It is not always the best people in our industry who rise to the top, the ones who shout the loudest are the ones who get all the rewards. So stuff being modest, I have decided it’s time to make some noise. So what if I speak a load of nonsense? I have decided there is no such thing as bad publicity.
Here is my advice on how to shine* in PR:
Blog, blog, and blog some more. The more your name appears online, the more your boss might think you are someone. As no one reads these blogs, it doesn’t matter what you actually write about.
Be a social media bore. This isn’t difficult, do you know anyone who is actually interesting on Twitter, Google+ or LinkedIn? Just make sure you tweet your heart out and post at least a dozen times a day on Facebook.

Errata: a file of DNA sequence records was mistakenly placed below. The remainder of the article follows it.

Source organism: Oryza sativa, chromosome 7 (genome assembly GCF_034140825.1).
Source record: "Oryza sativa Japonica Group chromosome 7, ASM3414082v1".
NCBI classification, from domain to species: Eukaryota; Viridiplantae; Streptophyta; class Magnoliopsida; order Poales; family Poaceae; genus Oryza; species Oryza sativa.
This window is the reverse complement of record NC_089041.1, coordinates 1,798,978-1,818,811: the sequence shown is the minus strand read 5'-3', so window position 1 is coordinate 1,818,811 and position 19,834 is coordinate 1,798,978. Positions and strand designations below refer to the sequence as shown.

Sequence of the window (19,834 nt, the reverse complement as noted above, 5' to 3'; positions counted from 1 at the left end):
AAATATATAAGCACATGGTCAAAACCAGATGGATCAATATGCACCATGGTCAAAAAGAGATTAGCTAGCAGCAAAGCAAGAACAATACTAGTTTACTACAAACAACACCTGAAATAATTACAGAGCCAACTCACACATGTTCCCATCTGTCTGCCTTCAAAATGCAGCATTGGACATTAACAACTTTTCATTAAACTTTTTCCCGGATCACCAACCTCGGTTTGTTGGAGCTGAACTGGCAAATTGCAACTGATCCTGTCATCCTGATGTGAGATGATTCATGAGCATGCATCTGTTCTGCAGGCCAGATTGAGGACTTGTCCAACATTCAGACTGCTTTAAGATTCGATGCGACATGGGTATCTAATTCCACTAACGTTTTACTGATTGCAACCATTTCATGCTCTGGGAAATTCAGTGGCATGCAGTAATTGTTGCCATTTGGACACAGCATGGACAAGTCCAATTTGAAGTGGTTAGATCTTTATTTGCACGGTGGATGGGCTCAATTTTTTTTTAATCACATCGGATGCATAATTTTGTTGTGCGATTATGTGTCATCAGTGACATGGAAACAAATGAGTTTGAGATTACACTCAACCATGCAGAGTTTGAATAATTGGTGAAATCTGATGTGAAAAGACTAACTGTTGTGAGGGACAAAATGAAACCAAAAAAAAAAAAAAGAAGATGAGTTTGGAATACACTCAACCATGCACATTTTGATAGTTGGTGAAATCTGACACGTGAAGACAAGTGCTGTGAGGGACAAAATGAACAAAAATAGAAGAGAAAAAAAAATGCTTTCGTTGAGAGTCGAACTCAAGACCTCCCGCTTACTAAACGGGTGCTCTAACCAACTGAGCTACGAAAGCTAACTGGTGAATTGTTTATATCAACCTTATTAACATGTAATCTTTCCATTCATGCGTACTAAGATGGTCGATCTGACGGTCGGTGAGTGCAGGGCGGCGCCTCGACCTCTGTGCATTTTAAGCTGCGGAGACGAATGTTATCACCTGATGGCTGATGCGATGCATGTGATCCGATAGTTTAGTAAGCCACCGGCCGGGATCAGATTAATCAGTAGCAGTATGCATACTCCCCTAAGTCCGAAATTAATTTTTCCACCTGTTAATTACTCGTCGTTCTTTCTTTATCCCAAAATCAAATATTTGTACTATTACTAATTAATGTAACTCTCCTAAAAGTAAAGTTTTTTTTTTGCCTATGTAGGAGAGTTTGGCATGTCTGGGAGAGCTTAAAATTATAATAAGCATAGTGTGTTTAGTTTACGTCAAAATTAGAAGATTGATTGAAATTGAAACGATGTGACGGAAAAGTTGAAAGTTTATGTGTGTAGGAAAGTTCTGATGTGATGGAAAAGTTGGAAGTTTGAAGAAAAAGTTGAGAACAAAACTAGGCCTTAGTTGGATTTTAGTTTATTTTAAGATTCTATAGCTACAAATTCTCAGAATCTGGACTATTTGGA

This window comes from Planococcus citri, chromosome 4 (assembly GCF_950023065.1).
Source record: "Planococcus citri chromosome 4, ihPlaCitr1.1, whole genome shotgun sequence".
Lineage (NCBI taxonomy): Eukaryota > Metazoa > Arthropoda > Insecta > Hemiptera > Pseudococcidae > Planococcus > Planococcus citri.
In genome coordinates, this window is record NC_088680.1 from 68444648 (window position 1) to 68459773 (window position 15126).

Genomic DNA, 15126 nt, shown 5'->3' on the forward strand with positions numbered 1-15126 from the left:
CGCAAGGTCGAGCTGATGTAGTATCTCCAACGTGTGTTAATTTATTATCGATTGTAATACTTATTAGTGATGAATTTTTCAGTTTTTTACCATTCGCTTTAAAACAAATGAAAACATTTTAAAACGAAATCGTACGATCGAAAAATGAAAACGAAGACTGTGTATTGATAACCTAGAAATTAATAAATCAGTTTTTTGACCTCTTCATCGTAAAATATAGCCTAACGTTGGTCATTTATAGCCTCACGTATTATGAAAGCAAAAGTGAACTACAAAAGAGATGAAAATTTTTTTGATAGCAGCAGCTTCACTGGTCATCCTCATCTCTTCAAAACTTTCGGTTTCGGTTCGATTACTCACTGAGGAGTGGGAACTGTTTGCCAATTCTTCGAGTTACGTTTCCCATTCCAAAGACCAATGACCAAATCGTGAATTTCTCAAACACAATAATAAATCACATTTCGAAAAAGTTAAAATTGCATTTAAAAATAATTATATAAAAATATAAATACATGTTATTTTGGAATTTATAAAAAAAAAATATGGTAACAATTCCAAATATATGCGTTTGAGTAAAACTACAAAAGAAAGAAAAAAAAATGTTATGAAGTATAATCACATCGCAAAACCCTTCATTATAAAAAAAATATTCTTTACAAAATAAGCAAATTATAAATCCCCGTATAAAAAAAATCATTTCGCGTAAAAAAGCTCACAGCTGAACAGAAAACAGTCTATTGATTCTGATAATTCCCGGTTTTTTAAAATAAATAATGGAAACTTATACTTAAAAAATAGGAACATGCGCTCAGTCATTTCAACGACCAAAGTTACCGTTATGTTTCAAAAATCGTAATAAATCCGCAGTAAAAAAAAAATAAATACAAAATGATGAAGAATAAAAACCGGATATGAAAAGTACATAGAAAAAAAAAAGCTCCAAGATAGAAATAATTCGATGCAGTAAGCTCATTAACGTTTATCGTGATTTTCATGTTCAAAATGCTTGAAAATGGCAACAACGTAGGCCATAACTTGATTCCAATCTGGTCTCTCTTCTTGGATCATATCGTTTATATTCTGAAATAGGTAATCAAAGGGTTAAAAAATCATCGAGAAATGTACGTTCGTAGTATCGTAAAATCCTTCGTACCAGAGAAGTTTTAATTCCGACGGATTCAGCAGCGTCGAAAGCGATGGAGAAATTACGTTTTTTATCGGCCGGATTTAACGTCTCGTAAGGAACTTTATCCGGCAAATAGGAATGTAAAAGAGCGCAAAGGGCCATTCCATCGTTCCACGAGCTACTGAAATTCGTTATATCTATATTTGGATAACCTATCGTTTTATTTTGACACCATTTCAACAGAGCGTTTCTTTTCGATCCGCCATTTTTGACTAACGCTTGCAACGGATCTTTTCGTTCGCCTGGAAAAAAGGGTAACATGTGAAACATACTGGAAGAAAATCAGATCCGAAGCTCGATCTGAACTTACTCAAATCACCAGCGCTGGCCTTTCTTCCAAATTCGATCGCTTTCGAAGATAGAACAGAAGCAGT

Email your colleagues to death. Boast about your work, boast about their work, doesn’t really matter what you write about, just make sure your name appears in their inboxes more than anyone else. Makes you look like you are a workaholic. It also makes you look like a mad person, but never mind that.
Be loud. That’s right, SHOUT. Don’t talk, bellow. Whether you are contributing in a meeting or asking a colleague how their day is going, make sure your voice is heard. If people around you are putting their hands over their ears, you know you are doing well.
Wear ridiculous clothes. Bold colours are good, grey is bad. F**k-me shoes are good, black loafers are bad. Okay, people are sniggering behind your back, but at least they are talking about you.
Photo-bomb. Whenever you see a camera, make sure you are in the picture. You never know, that person standing on Waterloo bridge having their piccie taken could one day be famous. But not as famous as you are now that you have followed all the tips above.
* This advice may have negative long-term implications for your career and your friendships
If you enjoyed this article, you can subscribe for free to our twice weekly event and subscriber alerts.
Currently, every new subscriber will receive three of our favourite reports about the public relations sector.